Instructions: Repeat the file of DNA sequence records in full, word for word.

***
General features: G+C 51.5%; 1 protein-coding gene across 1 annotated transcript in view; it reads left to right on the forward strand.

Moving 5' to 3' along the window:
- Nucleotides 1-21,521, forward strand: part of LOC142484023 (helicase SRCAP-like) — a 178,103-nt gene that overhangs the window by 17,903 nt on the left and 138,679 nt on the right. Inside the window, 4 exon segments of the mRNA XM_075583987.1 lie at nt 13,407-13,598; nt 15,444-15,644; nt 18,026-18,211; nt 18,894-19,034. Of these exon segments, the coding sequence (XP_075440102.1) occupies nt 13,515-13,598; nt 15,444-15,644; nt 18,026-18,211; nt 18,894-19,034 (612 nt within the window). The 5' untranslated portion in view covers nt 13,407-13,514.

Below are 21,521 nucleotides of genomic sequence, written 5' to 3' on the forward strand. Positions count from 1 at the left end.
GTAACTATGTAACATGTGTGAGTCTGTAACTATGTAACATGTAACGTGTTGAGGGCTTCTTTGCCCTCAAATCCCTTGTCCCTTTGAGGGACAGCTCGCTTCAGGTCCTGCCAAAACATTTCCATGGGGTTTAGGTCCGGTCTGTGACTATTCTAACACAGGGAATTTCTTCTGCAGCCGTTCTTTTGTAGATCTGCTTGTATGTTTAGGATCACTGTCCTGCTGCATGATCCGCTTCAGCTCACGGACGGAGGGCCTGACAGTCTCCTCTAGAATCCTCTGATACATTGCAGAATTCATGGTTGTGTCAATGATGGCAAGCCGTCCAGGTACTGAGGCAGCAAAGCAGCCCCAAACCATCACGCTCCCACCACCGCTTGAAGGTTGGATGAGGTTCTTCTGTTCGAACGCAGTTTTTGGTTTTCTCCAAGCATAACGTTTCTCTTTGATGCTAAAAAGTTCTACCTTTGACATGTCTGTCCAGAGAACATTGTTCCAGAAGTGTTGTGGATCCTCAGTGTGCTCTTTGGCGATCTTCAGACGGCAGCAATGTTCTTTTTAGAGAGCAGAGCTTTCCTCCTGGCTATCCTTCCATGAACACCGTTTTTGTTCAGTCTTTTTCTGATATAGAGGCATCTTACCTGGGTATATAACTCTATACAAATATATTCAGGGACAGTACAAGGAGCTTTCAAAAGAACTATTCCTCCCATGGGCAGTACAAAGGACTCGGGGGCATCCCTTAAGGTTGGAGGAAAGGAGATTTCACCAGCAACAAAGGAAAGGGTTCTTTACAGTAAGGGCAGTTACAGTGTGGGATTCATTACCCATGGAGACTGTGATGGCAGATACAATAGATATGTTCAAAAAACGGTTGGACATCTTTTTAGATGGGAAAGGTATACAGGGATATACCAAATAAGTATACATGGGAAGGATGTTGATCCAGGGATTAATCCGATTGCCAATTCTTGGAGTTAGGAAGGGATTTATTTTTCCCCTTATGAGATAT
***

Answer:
General features: G+C 51.5%; 1 protein-coding gene across 1 annotated transcript in view; it reads left to right on the forward strand.

Moving 5' to 3' along the window:
- Nucleotides 1-21,521, forward strand: part of LOC142484023 (helicase SRCAP-like) — a 178,103-nt gene that overhangs the window by 17,903 nt on the left and 138,679 nt on the right. Inside the window, 4 exon segments of the mRNA XM_075583987.1 lie at nt 13,407-13,598; nt 15,444-15,644; nt 18,026-18,211; nt 18,894-19,034. Of these exon segments, the coding sequence (XP_075440102.1) occupies nt 13,515-13,598; nt 15,444-15,644; nt 18,026-18,211; nt 18,894-19,034 (612 nt within the window). The 5' untranslated portion in view covers nt 13,407-13,514.

Below are 21,521 nucleotides of genomic sequence, written 5' to 3' on the forward strand. Positions count from 1 at the left end.
GTAACTATGTAACATGTGTGAGTCTGTAACTATGTAACATGTAACGTGTTGAGGGCTTCTTTGCCCTCAAATCCCTTGTCCCTTTGAGGGACAGCTCGCTTCAGGTCCTGCCAAAACATTTCCATGGGGTTTAGGTCCGGTCTGTGACTATTCTAACACAGGGAATTTCTTCTGCAGCCGTTCTTTTGTAGATCTGCTTGTATGTTTAGGATCACTGTCCTGCTGCATGATCCGCTTCAGCTCACGGACGGAGGGCCTGACAGTCTCCTCTAGAATCCTCTGATACATTGCAGAATTCATGGTTGTGTCAATGATGGCAAGCCGTCCAGGTACTGAGGCAGCAAAGCAGCCCCAAACCATCACGCTCCCACCACCGCTTGAAGGTTGGATGAGGTTCTTCTGTTCGAACGCAGTTTTTGGTTTTCTCCAAGCATAACGTTTCTCTTTGATGCTAAAAAGTTCTACCTTTGACATGTCTGTCCAGAGAACATTGTTCCAGAAGTGTTGTGGATCCTCAGTGTGCTCTTTGGCGATCTTCAGACGGCAGCAATGTTCTTTTTAGAGAGCAGAGCTTTCCTCCTGGCTATCCTTCCATGAACACCGTTTTTGTTCAGTCTTTTTCTGATATAGAGGCATCTTACCTGGGTATATAACTCTATACAAATATATTCAGGGACAGTACAAGGAGCTTTCAAAAGAACTATTCCTCCCATGGGCAGTACAAAGGACTCGGGGGCATCCCTTAAGGTTGGAGGAAAGGAGATTTCACCAGCAACAAAGGAAAGGGTTCTTTACAGTAAGGGCAGTTACAGTGTGGGATTCATTACCCATGGAGACTGTGATGGCAGATACAATAGATATGTTCAAAAAACGGTTGGACATCTTTTTAGATGGGAAAGGTATACAGGGATATACCAAATAAGTATACATGGGAAGGATGTTGATCCAGGGATTAATCCGATTGCCAATTCTTGGAGTTAGGAAGGGATTTATTTTTCCCCTTATGAGATAT